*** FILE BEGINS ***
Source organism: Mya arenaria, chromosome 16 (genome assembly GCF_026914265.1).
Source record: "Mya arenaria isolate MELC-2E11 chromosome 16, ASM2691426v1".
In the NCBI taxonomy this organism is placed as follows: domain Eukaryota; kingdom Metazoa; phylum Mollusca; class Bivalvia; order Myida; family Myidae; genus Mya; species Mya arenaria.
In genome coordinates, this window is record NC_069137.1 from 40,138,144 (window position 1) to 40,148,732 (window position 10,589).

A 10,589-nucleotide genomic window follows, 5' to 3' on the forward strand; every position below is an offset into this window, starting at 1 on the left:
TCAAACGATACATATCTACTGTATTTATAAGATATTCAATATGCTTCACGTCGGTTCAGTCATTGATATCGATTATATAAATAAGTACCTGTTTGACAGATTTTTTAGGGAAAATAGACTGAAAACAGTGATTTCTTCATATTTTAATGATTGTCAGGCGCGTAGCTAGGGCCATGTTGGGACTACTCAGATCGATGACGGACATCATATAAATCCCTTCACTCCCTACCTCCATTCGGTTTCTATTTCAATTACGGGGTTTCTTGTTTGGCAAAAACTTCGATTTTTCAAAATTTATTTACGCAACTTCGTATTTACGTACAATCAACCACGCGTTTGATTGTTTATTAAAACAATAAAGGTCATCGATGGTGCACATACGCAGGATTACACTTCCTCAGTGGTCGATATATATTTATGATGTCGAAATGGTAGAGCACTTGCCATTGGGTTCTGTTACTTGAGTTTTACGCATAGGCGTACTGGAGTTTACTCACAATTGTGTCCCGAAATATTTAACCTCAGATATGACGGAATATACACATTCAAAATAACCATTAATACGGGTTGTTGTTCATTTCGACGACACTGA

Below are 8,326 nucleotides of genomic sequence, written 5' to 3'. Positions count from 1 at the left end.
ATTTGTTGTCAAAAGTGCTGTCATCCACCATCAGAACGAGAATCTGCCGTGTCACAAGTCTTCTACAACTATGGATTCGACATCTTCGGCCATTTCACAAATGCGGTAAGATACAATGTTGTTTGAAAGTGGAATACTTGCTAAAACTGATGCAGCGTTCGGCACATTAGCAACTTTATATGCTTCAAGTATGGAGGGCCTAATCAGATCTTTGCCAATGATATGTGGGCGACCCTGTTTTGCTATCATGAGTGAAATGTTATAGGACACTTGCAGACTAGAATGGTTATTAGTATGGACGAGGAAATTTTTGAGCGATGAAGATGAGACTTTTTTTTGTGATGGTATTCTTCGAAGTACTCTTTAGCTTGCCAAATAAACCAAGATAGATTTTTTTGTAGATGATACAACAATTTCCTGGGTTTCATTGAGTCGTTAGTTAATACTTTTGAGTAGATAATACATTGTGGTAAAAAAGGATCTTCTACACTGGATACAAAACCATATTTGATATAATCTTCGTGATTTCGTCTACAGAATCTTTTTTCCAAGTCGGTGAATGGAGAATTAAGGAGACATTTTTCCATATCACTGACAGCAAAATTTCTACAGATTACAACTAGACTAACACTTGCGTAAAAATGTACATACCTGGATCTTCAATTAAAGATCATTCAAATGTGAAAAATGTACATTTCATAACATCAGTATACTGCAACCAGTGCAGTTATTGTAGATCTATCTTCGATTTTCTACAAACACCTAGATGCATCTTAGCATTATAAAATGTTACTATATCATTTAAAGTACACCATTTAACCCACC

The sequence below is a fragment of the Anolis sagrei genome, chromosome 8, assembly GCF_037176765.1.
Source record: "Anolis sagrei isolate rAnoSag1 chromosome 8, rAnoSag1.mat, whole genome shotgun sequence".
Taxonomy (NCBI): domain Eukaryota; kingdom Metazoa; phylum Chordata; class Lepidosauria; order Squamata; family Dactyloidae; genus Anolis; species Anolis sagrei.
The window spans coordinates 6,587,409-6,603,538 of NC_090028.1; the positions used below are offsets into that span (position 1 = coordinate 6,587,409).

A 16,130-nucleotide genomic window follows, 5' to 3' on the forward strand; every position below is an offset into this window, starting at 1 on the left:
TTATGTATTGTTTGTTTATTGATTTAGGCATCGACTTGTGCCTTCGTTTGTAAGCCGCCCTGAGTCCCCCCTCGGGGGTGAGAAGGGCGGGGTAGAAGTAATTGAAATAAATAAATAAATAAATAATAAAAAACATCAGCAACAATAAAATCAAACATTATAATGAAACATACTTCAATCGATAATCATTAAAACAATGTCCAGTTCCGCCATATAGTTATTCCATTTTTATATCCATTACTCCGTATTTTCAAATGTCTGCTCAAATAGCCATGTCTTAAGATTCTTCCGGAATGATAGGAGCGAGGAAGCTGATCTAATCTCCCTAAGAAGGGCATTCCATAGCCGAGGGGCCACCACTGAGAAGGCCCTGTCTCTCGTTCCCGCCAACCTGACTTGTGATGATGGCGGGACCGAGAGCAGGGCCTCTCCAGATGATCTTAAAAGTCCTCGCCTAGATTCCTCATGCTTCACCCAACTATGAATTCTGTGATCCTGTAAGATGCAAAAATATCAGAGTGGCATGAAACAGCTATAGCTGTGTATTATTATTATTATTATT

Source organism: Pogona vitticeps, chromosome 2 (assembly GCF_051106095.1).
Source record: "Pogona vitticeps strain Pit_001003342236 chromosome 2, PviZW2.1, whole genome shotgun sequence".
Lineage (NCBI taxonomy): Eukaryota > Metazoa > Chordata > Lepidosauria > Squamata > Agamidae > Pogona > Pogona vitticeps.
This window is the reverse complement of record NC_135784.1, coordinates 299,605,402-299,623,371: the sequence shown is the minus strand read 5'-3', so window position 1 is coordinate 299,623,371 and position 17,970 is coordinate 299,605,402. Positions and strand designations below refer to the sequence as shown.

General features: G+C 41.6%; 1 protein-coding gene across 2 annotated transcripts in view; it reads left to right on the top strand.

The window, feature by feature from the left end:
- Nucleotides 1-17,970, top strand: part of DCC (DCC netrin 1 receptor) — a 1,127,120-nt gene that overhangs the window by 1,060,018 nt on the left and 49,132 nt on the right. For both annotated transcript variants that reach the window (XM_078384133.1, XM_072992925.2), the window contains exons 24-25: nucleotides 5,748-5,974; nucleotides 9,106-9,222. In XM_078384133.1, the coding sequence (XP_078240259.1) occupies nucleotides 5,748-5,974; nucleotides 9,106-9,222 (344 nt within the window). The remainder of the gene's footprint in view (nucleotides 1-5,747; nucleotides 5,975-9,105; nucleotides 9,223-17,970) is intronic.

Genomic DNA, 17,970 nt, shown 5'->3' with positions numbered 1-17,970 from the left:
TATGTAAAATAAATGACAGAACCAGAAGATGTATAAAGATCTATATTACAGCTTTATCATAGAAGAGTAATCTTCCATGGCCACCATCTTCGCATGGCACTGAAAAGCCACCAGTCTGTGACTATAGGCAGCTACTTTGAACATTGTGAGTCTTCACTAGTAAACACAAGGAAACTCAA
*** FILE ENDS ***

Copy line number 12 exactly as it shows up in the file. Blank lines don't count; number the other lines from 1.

The window spans coordinates 6,587,409-6,603,538 of NC_090028.1; the positions used below are offsets into that span (position 1 = coordinate 6,587,409).